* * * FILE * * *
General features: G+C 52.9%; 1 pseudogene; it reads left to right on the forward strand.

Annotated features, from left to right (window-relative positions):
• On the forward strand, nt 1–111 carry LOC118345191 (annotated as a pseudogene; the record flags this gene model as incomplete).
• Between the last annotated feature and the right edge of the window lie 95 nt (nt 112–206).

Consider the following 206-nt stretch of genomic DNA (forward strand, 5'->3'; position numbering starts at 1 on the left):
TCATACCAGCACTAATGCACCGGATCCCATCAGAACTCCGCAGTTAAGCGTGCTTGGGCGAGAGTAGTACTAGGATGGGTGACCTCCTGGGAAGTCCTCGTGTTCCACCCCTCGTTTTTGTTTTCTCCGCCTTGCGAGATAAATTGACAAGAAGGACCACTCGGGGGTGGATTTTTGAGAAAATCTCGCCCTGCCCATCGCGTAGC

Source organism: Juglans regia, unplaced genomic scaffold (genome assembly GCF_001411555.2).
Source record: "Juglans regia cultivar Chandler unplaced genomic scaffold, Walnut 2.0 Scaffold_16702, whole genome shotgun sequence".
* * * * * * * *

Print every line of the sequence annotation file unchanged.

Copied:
General features: G+C 52.9%; 1 pseudogene; it reads left to right on the forward strand.

Annotated features, from left to right (window-relative positions):
• On the forward strand, nt 1–111 carry LOC118345191 (annotated as a pseudogene; the record flags this gene model as incomplete).
• Between the last annotated feature and the right edge of the window lie 95 nt (nt 112–206).

Consider the following 206-nt stretch of genomic DNA (forward strand, 5'->3'; position numbering starts at 1 on the left):
TCATACCAGCACTAATGCACCGGATCCCATCAGAACTCCGCAGTTAAGCGTGCTTGGGCGAGAGTAGTACTAGGATGGGTGACCTCCTGGGAAGTCCTCGTGTTCCACCCCTCGTTTTTGTTTTCTCCGCCTTGCGAGATAAATTGACAAGAAGGACCACTCGGGGGTGGATTTTTGAGAAAATCTCGCCCTGCCCATCGCGTAGC

Source organism: Juglans regia, unplaced genomic scaffold (genome assembly GCF_001411555.2).
Source record: "Juglans regia cultivar Chandler unplaced genomic scaffold, Walnut 2.0 Scaffold_16702, whole genome shotgun sequence".